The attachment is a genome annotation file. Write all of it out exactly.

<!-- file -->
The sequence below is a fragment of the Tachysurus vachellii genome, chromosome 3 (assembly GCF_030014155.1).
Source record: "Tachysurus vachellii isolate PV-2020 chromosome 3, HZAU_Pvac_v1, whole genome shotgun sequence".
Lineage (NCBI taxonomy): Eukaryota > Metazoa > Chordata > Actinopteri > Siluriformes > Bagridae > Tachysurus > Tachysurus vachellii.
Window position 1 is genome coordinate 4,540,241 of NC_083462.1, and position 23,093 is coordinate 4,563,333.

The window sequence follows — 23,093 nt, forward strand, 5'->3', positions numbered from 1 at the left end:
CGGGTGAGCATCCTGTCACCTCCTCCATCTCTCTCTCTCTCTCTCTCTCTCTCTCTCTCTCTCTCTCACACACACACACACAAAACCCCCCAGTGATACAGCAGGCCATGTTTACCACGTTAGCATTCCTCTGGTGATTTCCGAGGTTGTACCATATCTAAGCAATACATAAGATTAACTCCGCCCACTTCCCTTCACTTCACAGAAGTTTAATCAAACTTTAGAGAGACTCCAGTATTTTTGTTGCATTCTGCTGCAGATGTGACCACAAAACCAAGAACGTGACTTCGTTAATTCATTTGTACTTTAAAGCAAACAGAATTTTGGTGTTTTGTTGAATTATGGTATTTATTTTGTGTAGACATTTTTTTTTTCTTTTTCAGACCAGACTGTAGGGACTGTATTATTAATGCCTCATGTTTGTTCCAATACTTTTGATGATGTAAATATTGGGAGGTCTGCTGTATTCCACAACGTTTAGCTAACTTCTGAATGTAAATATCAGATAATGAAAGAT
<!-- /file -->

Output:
The sequence below is a fragment of the Tachysurus vachellii genome, chromosome 3 (assembly GCF_030014155.1).
Source record: "Tachysurus vachellii isolate PV-2020 chromosome 3, HZAU_Pvac_v1, whole genome shotgun sequence".
Lineage (NCBI taxonomy): Eukaryota > Metazoa > Chordata > Actinopteri > Siluriformes > Bagridae > Tachysurus > Tachysurus vachellii.
Window position 1 is genome coordinate 4,540,241 of NC_083462.1, and position 23,093 is coordinate 4,563,333.

The window sequence follows — 23,093 nt, forward strand, 5'->3', positions numbered from 1 at the left end:
CGGGTGAGCATCCTGTCACCTCCTCCATCTCTCTCTCTCTCTCTCTCTCTCTCTCTCTCTCTCTCTCACACACACACACACAAAACCCCCCAGTGATACAGCAGGCCATGTTTACCACGTTAGCATTCCTCTGGTGATTTCCGAGGTTGTACCATATCTAAGCAATACATAAGATTAACTCCGCCCACTTCCCTTCACTTCACAGAAGTTTAATCAAACTTTAGAGAGACTCCAGTATTTTTGTTGCATTCTGCTGCAGATGTGACCACAAAACCAAGAACGTGACTTCGTTAATTCATTTGTACTTTAAAGCAAACAGAATTTTGGTGTTTTGTTGAATTATGGTATTTATTTTGTGTAGACATTTTTTTTTTCTTTTTCAGACCAGACTGTAGGGACTGTATTATTAATGCCTCATGTTTGTTCCAATACTTTTGATGATGTAAATATTGGGAGGTCTGCTGTATTCCACAACGTTTAGCTAACTTCTGAATGTAAATATCAGATAATGAAAGAT